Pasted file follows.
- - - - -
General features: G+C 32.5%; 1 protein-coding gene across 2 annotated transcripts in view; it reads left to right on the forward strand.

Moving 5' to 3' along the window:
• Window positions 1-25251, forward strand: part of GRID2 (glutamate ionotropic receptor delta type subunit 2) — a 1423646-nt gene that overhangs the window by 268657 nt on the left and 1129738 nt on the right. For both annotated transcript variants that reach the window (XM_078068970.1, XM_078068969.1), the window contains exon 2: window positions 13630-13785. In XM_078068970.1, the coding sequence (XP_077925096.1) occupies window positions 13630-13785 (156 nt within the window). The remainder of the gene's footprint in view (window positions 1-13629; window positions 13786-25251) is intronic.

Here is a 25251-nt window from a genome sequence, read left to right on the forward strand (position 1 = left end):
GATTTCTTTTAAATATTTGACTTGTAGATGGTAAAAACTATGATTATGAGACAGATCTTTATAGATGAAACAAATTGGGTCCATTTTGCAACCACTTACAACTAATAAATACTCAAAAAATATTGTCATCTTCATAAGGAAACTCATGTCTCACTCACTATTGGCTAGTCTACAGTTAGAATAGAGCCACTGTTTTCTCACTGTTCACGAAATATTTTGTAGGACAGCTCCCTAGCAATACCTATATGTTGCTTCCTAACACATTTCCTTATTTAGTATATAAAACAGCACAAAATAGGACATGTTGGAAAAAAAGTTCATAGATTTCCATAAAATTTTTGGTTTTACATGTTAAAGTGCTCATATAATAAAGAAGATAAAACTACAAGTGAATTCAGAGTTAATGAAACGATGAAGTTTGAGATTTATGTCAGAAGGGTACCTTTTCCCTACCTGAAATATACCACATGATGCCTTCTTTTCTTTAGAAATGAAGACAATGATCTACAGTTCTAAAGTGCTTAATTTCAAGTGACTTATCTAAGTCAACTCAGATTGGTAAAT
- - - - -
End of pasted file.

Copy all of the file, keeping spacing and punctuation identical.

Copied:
General features: G+C 32.5%; 1 protein-coding gene across 2 annotated transcripts in view; it reads left to right on the forward strand.

Moving 5' to 3' along the window:
• Window positions 1-25251, forward strand: part of GRID2 (glutamate ionotropic receptor delta type subunit 2) — a 1423646-nt gene that overhangs the window by 268657 nt on the left and 1129738 nt on the right. For both annotated transcript variants that reach the window (XM_078068970.1, XM_078068969.1), the window contains exon 2: window positions 13630-13785. In XM_078068970.1, the coding sequence (XP_077925096.1) occupies window positions 13630-13785 (156 nt within the window). The remainder of the gene's footprint in view (window positions 1-13629; window positions 13786-25251) is intronic.

Here is a 25251-nt window from a genome sequence, read left to right on the forward strand (position 1 = left end):
GATTTCTTTTAAATATTTGACTTGTAGATGGTAAAAACTATGATTATGAGACAGATCTTTATAGATGAAACAAATTGGGTCCATTTTGCAACCACTTACAACTAATAAATACTCAAAAAATATTGTCATCTTCATAAGGAAACTCATGTCTCACTCACTATTGGCTAGTCTACAGTTAGAATAGAGCCACTGTTTTCTCACTGTTCACGAAATATTTTGTAGGACAGCTCCCTAGCAATACCTATATGTTGCTTCCTAACACATTTCCTTATTTAGTATATAAAACAGCACAAAATAGGACATGTTGGAAAAAAAGTTCATAGATTTCCATAAAATTTTTGGTTTTACATGTTAAAGTGCTCATATAATAAAGAAGATAAAACTACAAGTGAATTCAGAGTTAATGAAACGATGAAGTTTGAGATTTATGTCAGAAGGGTACCTTTTCCCTACCTGAAATATACCACATGATGCCTTCTTTTCTTTAGAAATGAAGACAATGATCTACAGTTCTAAAGTGCTTAATTTCAAGTGACTTATCTAAGTCAACTCAGATTGGTAAAT